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Repelling Europe's Advances

Last night, the House came together in a rare moment of bi-partisanship and patriotic unity by firmly and unequivocally telling the European Union what they can do with the new environmental laws they've decided to pass on the United States. Apparently, the EU forgot that they don't actually have the authority to regulate non-EU countries which have decided to retain their full sovereignty.

The EU's Emissions Trading System (ETS) has said that, starting next year, it will charge U.S. aircraft for carbon emissions whenever they land or take off in Europe.

The House responded decisively.

The lower chamber approved H.R. 2594 by unanimous consent after a brief debate in which most Republicans and Democrats said they reject the ETS as an extra-territorial plan to fine American aircraft that was imposed without any input from the U.S.

Of course, a few Democrats [surprise: Massachusetts and California Democrats] couldn't help but oppose U.S. sovereignty and economic interests in support of hysterical environmentalism and ever-expanding internationalism. But that's to be expected from the far left. The EU "tax grab" is estimated to cost 78,500 American jobs if implemented - a small price for the accomplishment of foisting EU-style climate-change legislation on the U.S. 

Then again, many in the bi-partisan majority were likely scrambling to save 78,000 jobs rather than standing on principle in their vote. Multi-national regulations aren't a simple matter to unravel - they depend on government-ratified treaties and indecipherable bilateral agreements. But the EU seems to have neglected that multi-national regulations require multiple nations. Eurocrats have become a bit drunk on their heady draught of super-national supremacy in the EU. One hopes the U.S. continues to have the fortitude to check their untoward advanced.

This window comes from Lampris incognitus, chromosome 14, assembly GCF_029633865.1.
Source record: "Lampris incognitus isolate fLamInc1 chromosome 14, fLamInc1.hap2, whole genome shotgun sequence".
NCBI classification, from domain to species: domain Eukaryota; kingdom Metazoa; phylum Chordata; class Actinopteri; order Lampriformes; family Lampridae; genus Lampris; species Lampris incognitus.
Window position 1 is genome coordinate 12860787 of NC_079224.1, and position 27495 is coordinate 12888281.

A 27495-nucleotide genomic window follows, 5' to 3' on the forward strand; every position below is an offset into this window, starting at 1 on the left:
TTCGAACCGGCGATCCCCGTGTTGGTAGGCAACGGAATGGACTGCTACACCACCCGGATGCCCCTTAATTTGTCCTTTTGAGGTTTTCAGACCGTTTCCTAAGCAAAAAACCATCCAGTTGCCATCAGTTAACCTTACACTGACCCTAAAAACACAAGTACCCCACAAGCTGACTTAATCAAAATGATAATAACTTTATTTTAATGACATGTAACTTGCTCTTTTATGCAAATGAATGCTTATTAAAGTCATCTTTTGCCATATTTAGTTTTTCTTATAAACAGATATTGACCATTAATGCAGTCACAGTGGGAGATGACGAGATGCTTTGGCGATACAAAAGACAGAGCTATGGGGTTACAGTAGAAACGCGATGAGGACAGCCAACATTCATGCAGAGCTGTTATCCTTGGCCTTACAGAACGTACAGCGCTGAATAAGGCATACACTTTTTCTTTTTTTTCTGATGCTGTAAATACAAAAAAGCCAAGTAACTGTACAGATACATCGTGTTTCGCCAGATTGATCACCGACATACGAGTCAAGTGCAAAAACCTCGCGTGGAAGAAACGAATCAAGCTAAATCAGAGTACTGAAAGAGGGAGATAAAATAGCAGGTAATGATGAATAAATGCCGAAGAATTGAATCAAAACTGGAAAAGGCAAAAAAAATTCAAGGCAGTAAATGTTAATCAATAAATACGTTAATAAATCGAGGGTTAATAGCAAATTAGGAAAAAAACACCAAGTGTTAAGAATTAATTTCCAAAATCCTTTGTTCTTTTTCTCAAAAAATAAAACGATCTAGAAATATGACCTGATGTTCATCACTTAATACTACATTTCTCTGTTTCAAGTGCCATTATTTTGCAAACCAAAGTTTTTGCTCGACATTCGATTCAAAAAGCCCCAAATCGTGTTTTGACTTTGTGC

If this is a case of European over-reach, as I expect, the U.S. should fight fire with fire. If the Europeans turn out to be within their authority, leadership will be required to revisit the license granted to foreign nations in our treaty agreements.

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Discussions - 4 Comments

I'm not sure I see the logic of taking exception to this. Why can't the EU assess a "fee" on all (including US) aircraft landing at or departing from airports in the EU? And if the fee is linked to a carbon emissions, so what. They already charge fees tied to the services required by the aircraft. The airlines can (or will) pass these fees on to their customers. This will just become another example of government raising the cost of some consumer good tied to what should be non existent fears of man-made climate change - with the EU carbon trading system taking pride of place.

That seems like a good question Jim.

I would think the EU could just put a carbon tax on all jet fuel.

It is also unclear why taking action to save 78k jobs (certainly an estimate, and probably on the high side). would not be a principled stand to take as a legistlator.

After all legistlators are always articulating positive stands on jobs and unemployment, impliedly making this a principle or policy preference. If by no other logic than promissory estopel. All the pundits say: It's the economy! The politicians say: its the economy...we are going to save + create american jobs. If this is the case Democracy by electoral opperation makes "Jobs" into a principle, or in legal terms a strong/compelling state interest.

Justin's comment insinuating that a pro-jobs stance cannot be "principled" doesn't seem to make sense. In fact, this sort of ideological stretching of american sovereignty would reserve to "principle" only the opportunity to be quite anti-jobs, either by triggering a trade war with the EU on the right(see fight fire with fire), or being staunchly pro-environment on the left.

It has taken me time to think about this, but I think that if the EU is within their rights, then the appropriate counter-response should be to tax European airlines at three times the rate that American airlines get taxed. that might cause some reassessment. Won't happen with the "we intend to get our way by stealth" administration we have, but it's the way things should be done.

And if the EU is not within its rights, cancel the Chicago Convention. this is not frothing at the mouth. If you don't play hardball with people who play hardball with you, al you end up is getting played.

And as usual, my abilities to spell and capitalize correctly are hiding out in secret, undisclosed locations and can't be coaxed out...

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